Sunday, June 12, 2005

Microsoft & Hollywood: Did Anyone Think Win - Win?

When Microsoft released Halo 2 last year and racked up Hollywood-like box office numbers in its first week of release, it's easy to understand (and forgive) if the execs in Redmond experienced a little rush to the head and perhaps a momentary lapse in judgment believing that the market value of their videogame title "should" be equated to proven box office brands like Spielberg and Cruise or franchises like Star Wars or Spiderman. Surely, once the blush was off the rose and the champagne uncorked, cooler heads would prevail and recognize that, while Microsoft had in fact created a blockbuster videogame, that fact in no way should give the software giant the license to negotiate with Hollywood with the same hubris it displays as the dominant player in the software industry. Wanna bet?

As reported in the June 10th edition of the NY Times, Microsoft's MO was on full display in the disclosure of how it went about negotiating film rights for Halo 2 with the major studios. Rather than recognize (and perhaps humbly submit) that Microsoft was a new kid on the block in Hollywood and, using the bait of an admittedly valuable property, attempt to build long term sustainable relationships with worthy partners who shared their passion for marketing great games, Microsoft elected to play hardball. The Times reported that Microsoft hired a writer to write the screenplay for the Halo movie, invited execs from the major studios to read it and then offered the following terms: The studios would have 24 hours to provide a signed commitment to produce the screenplay Microsoft commissioned, pay a $10MM advance (non-refundable), invest a minimum of $75MM in production (not including actors fees), pay 20% of box office receipts, and pay all travel fees for up to 60 Microsoft execs so that Microsoft could maintain creative control during production. Oh, and for the privilege of producing the movie, the winning bidder foregoes all merchandising rights.

Predictably, once hearing of these terms, 4 of the 6 potential studios dropped completely from the bidding. The Times reported that the two studios who chose to bid, Fox & Universal, submitted terms that equated to half of what Microsoft demanded and have yet to sign an agreement as both sides consider further concessions.

Beyond the sport of Microsoft bashing-- one in which I rarely partake- not to mention the hubris that one can only assume is attached to such an aggressive posture, this episode particularly intrigues me because, if the Times reporting of events and terms are accurate, it appears the folks at Microsoft engaged in some of the most ill-conceived negotiating strategies ever recorded.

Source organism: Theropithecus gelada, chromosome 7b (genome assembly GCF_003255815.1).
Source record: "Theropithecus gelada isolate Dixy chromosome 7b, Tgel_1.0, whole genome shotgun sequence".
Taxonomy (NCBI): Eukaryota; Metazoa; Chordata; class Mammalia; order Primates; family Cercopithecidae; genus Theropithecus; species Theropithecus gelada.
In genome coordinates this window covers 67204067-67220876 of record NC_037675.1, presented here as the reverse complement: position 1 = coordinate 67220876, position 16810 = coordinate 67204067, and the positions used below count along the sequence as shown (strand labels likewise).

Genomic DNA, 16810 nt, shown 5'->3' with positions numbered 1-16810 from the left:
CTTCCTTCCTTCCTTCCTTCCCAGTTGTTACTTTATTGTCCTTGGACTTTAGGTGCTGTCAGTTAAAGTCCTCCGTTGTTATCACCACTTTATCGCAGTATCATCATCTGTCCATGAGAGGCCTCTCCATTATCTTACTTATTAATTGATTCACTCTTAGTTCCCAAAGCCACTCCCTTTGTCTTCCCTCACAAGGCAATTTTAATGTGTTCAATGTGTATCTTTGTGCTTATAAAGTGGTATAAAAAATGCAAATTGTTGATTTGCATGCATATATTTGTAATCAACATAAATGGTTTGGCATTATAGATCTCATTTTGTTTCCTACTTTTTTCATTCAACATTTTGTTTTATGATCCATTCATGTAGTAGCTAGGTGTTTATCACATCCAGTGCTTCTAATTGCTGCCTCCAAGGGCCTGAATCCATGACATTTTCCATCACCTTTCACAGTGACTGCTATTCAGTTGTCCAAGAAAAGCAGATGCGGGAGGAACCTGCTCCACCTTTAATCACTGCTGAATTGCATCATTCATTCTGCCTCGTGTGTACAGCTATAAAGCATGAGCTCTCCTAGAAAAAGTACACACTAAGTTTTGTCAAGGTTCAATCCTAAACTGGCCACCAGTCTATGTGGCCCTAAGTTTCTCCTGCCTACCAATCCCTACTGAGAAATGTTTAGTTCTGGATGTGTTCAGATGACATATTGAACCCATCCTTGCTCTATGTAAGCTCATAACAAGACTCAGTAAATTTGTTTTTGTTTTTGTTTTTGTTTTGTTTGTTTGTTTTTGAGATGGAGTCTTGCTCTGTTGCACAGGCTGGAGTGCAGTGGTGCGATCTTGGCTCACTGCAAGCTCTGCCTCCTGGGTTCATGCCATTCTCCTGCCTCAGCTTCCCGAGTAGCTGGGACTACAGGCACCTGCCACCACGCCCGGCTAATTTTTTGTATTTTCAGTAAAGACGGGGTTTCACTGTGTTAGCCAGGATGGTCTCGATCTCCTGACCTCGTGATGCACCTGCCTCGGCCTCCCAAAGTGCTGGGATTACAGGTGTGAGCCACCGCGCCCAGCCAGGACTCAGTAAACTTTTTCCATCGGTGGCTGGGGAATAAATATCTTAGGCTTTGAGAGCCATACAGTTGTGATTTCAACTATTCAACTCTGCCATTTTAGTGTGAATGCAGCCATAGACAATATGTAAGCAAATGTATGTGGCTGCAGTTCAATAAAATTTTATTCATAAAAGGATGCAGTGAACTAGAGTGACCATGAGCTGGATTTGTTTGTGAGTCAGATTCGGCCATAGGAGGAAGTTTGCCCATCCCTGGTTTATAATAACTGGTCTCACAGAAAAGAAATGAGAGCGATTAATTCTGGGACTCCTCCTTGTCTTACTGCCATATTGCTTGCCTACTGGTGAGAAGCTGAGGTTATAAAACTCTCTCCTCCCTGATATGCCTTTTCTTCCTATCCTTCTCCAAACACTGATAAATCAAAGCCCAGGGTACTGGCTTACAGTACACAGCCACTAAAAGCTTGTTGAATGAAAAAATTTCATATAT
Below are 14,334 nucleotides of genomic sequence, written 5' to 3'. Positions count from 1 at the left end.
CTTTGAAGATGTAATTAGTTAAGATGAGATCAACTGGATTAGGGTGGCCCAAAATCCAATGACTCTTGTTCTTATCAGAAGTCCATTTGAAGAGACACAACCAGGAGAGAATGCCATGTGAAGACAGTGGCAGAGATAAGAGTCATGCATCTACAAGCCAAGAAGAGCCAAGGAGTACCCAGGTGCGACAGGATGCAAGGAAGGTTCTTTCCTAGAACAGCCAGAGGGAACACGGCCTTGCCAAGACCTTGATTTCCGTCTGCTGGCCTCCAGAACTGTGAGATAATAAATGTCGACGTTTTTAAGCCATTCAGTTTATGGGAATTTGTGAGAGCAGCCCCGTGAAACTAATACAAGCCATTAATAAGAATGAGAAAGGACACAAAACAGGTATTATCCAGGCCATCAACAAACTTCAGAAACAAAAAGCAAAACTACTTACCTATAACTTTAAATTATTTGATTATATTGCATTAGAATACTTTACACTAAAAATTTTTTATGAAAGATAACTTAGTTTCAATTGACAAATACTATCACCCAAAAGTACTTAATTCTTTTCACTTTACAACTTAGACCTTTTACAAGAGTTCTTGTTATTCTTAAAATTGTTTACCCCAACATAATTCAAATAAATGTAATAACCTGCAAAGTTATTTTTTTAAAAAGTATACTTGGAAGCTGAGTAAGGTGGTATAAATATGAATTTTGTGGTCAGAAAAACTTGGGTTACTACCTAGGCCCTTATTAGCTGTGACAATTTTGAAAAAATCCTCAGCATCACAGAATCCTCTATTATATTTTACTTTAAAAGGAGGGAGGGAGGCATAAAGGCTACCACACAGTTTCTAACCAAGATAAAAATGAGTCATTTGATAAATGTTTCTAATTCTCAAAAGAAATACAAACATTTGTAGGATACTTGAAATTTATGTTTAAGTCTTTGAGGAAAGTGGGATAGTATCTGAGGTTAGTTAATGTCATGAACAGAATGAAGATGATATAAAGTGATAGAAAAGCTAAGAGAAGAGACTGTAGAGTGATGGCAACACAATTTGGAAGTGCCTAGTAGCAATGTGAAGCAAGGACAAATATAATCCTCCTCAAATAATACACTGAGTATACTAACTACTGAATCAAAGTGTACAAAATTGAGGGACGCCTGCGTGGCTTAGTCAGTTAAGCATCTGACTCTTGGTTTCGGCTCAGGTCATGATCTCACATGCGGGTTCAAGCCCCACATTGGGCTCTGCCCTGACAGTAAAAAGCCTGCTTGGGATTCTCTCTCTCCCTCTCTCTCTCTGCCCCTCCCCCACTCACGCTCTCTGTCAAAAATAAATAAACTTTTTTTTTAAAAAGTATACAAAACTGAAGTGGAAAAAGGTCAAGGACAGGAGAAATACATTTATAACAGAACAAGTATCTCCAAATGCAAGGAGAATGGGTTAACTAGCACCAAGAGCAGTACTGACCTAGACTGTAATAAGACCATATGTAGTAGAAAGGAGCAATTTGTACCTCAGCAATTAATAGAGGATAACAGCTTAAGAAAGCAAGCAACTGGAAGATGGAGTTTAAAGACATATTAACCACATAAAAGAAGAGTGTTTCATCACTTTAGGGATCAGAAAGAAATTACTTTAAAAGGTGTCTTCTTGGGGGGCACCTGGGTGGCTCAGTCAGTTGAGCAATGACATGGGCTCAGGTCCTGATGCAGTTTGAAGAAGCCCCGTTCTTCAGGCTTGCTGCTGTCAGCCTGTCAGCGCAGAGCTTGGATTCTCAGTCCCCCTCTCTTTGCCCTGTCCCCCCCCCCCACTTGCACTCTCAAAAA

Did the person in charge of the negotiations at Microsoft pause for a moment to think that maybe they didn't know the highest value the film rights to this popular game title could command in an open bid market? Did anyone consider that a $10MM advance was too low? Did anyone consider that the titans of Hollywood, who perhaps know one or two things about what it takes to produce a blockbuster movie, consider Microsoft's requirement for "total creative control" as unacceptable? Did anyone think that maybe Microsoft should take the long view and-- assuming Microsoft is confident they will have a string of hit game titles worthy of future development-- engage potential partners in Hollywood with a little more--dare I say-- respect?

In short, did anyone think win-win?

Apparently not. Sure, in the end maybe securing 50% of everything they demanded will satisfy Microsoft so they can claim victory. But, one of the cardinal rules of negotiating is never let the buyer be the one to say "no" to your terms; the seller should always have the last word and say "yes" or "no". Microsoft's obscenely one-sided posture from the outset predicated the buyer would say "no" and Microsoft would have to respond lest they lose the deal (and since 75% of the eligible bidders dropped out, the "no's" were heard loud and clear). Hence, Microsoft may claim victory, but they will never know if they got the best deal. They will never know if they got the best partner. They will never know if they got the best terms. What they got was a reputation that will not serve them in obtaining better terms in the future. What they got was a deal valued at 1/2 of what they wanted. What they got is the deal to which all parties ultimately said "no."

Too bad. It could have been a win-win.

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